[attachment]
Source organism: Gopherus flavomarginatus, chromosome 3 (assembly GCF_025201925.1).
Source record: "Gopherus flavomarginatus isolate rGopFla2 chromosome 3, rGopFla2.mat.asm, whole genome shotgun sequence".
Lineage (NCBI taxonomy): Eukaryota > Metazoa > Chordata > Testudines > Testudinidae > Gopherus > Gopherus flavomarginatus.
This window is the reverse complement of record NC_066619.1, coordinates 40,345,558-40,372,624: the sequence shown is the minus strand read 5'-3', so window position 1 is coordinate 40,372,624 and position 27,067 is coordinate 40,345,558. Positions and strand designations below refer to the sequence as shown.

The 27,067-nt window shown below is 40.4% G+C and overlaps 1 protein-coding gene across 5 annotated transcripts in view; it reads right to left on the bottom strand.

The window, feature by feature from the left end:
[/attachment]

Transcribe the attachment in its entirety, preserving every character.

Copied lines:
Source organism: Gopherus flavomarginatus, chromosome 3 (assembly GCF_025201925.1).
Source record: "Gopherus flavomarginatus isolate rGopFla2 chromosome 3, rGopFla2.mat.asm, whole genome shotgun sequence".
Lineage (NCBI taxonomy): Eukaryota > Metazoa > Chordata > Testudines > Testudinidae > Gopherus > Gopherus flavomarginatus.
This window is the reverse complement of record NC_066619.1, coordinates 40,345,558-40,372,624: the sequence shown is the minus strand read 5'-3', so window position 1 is coordinate 40,372,624 and position 27,067 is coordinate 40,345,558. Positions and strand designations below refer to the sequence as shown.

The 27,067-nt window shown below is 40.4% G+C and overlaps 1 protein-coding gene across 5 annotated transcripts in view; it reads right to left on the bottom strand.

The window, feature by feature from the left end: